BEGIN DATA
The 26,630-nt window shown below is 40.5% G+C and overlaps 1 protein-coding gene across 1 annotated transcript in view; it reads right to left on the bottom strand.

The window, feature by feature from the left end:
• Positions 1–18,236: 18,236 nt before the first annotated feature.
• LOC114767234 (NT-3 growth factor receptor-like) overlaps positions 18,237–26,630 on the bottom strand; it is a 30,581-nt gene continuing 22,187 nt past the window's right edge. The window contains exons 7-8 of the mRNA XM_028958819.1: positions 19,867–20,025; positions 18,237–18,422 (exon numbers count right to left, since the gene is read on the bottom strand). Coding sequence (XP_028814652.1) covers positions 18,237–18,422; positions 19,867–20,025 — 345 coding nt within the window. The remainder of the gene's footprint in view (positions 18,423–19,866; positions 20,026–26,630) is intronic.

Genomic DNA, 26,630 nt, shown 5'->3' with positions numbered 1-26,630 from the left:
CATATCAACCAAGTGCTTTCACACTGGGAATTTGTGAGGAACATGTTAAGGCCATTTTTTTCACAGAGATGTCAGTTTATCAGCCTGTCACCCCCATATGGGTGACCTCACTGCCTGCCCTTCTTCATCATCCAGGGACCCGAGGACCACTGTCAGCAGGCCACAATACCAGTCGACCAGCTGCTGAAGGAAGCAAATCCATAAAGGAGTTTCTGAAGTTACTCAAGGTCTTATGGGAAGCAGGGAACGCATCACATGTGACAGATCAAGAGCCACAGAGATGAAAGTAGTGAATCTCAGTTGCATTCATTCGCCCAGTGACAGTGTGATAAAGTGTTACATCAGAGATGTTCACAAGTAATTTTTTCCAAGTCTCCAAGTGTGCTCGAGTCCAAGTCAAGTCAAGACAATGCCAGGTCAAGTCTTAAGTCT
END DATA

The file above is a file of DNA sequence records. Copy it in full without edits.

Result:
The 26,630-nt window shown below is 40.5% G+C and overlaps 1 protein-coding gene across 1 annotated transcript in view; it reads right to left on the bottom strand.

The window, feature by feature from the left end:
• Positions 1–18,236: 18,236 nt before the first annotated feature.
• LOC114767234 (NT-3 growth factor receptor-like) overlaps positions 18,237–26,630 on the bottom strand; it is a 30,581-nt gene continuing 22,187 nt past the window's right edge. The window contains exons 7-8 of the mRNA XM_028958819.1: positions 19,867–20,025; positions 18,237–18,422 (exon numbers count right to left, since the gene is read on the bottom strand). Coding sequence (XP_028814652.1) covers positions 18,237–18,422; positions 19,867–20,025 — 345 coding nt within the window. The remainder of the gene's footprint in view (positions 18,423–19,866; positions 20,026–26,630) is intronic.

Genomic DNA, 26,630 nt, shown 5'->3' with positions numbered 1-26,630 from the left:
CATATCAACCAAGTGCTTTCACACTGGGAATTTGTGAGGAACATGTTAAGGCCATTTTTTTCACAGAGATGTCAGTTTATCAGCCTGTCACCCCCATATGGGTGACCTCACTGCCTGCCCTTCTTCATCATCCAGGGACCCGAGGACCACTGTCAGCAGGCCACAATACCAGTCGACCAGCTGCTGAAGGAAGCAAATCCATAAAGGAGTTTCTGAAGTTACTCAAGGTCTTATGGGAAGCAGGGAACGCATCACATGTGACAGATCAAGAGCCACAGAGATGAAAGTAGTGAATCTCAGTTGCATTCATTCGCCCAGTGACAGTGTGATAAAGTGTTACATCAGAGATGTTCACAAGTAATTTTTTCCAAGTCTCCAAGTGTGCTCGAGTCCAAGTCAAGTCAAGACAATGCCAGGTCAAGTCTTAAGTCT